Archive for September, 2012

Starting a Non-Profit

Posted: September 23, 2012 by Chuck Matthews in Non-Profit, Social Entrepreneurship, Startup

“The great aim of education is not knowledge, but action.”

— Herbert Spencer, British Philosopher

Thinking about starting a not-for-profit venture?   Perhaps you are thinking of starting an education or education-related start-up?  It is a very timely topic given the focus on the role that entrepreneurs can play on the social entrepreneurship front as well as the on-going debate on how to fix problems with education.  For example, the business of education is one of the most challenging and perplexing endeavors on the planet.  It involves multiple stakeholders, volatile emotions, and no easy answers.  The keepers of big data tell us that spending per pupil has gone steadily up while student performance overall continues to erode.

As if that weren’t enough of a challenge, when it comes to starting a venture in the education related field, the debate also extends to the public policy arena and politics, where politicians and business leaders are often at odds on how to define and address the problems.  Of course, education is more than just another business model (no matter how many times we call parents, students, and potential employers customers, they are not), but even a non-profit needs to have a monetization model to sustain its ability to offers its services beyond the here and now.  Let’s take a look at what it takes to start a not-for-profit in the education field.

Multiple Stakeholders, Multiple Styles


Conventional Wisdom

Posted: September 16, 2012 by Bill Cunningham in Ecosystem, Innovation, Leadership, Startup

Five Cincinnati startups participated in the Huffington Post’s Entrepreneurial Expo over the last two weeks as part of Arianna Huffington’s initiative to focus on What’s Working: A Bipartisan Search For Solutions To The Jobs Crisis.  According to Ms. Huffington, the initiative embraced the “two necessarily partisan events — the Republican convention in Tampa and the Democratic convention in Charlotte -­ as powerful platforms for presenting a fundamentally bipartisan issue: what we the people can do to accelerate job creation and fill job openings.”

The luncheon panels, hosted by NBC’s Tom Brokaw included celebrities like Jeff Case — CEO of Startup America, Andrew Yang – CEO of Venture for America, Walter Isaacson – CEO of the Aspen Institute and author of Steve Jobs biography to discuss how to amplify and proliferate the great works entrepreneurs are achieving in this effort. America has many models that create jobs and work well.

Study after study shows that employment growth comes from the small business and startup sector. Intuitively, entrepreneurs start companies because of their creativity, innovation and passion to build great products and great companies. This results in great companies needing great employees with high passion who will have great jobs .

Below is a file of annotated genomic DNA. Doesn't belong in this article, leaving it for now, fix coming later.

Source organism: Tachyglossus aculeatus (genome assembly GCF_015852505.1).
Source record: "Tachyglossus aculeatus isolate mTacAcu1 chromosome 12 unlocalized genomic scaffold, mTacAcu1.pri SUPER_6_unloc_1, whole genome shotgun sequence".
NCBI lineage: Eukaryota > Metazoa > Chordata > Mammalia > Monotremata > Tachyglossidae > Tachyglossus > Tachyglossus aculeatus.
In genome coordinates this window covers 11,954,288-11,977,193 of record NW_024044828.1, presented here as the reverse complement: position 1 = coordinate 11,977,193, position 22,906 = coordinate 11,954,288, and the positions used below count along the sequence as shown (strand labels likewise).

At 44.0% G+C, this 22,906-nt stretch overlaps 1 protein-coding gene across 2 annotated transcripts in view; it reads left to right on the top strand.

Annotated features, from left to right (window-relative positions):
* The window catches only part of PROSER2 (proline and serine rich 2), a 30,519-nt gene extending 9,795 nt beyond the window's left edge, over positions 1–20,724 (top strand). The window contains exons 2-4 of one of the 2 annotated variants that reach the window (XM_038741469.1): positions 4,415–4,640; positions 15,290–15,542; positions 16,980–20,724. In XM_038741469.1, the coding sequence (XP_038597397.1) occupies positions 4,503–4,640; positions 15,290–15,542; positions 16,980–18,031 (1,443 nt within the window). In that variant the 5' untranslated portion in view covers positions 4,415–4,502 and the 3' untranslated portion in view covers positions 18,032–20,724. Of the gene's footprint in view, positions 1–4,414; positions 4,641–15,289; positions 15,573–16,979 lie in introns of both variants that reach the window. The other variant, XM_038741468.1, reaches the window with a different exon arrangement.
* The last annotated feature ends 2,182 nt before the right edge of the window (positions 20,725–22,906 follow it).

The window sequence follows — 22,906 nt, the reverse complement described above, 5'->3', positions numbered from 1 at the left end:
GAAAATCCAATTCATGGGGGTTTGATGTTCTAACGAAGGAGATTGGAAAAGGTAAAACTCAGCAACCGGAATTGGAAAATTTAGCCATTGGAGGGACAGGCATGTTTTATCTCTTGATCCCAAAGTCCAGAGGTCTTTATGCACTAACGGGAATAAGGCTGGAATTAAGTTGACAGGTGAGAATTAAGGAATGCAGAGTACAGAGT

Innovate or Evaporate?

Posted: September 9, 2012 by Rashmi Assundani in Ecosystem, People, Planning, Startup

Innovate or evaporate – this seems to be the new mantra for sustaining businesses. Given the high failure rate of entrepreneurial activity, entrepreneurs naturally ask  ‘How do I continue to innovate so I don’t evaporate?’ Constant innovation depends on access to information and ideas, and the access to information and ideas depend upon the entrepreneur’s ability to network.

In my mind, networking has become a clichéd term which ranges from meeting people in parties to having a Facebook and LinkedIn account. It can be an exhausting exercise as also a resource intensive one. When I was little, I would hear my entrepreneur father tell me networking requires energy, time and money.  For an entrepreneur, all these resources – time, money and energy, are precious and also limited. The obvious question would then be: How can an entrepreneur network with greater efficiency and effectiveness? Should I network with my ‘close and deep’ contacts or should I spread my wings? Where should I expend my resources?


Our Growing Ecosystem

Posted: September 2, 2012 by Eileen Weisenbach Keller in Ecosystem, Innovation

When do skinny moms, back hair, bedsores, designated drivers, soccer games, star wars and childhood diabetes become elements of the same ecosystem? When entrepreneurs who live and work in the Northern Kentucky/Greater Cincinnati region identify each of them as opportunities and compete in Cincinnati Innovates!

Although the analogy is fitting, I hesitate to use the term ecosystem as it is becoming a much over-used word. Although becoming worn from use, the term is not maligned because it is often, as in this case, the perfect word to describe a unique situation.

The concepts mentioned, from skinny moms to star wars, are the foundations for a variety of companies that apparently have nothing in common. The founders of these ventures haven’t collaborated with one another, they have not been coached by the same incubator or accelerator, and chances are they really don’t know one another at all. Yet, the founders and their new ventures have become pieces of a robust ecosystem. They are “organisms”, if you will, in an environment that is systematically interacting and becoming healthier over time.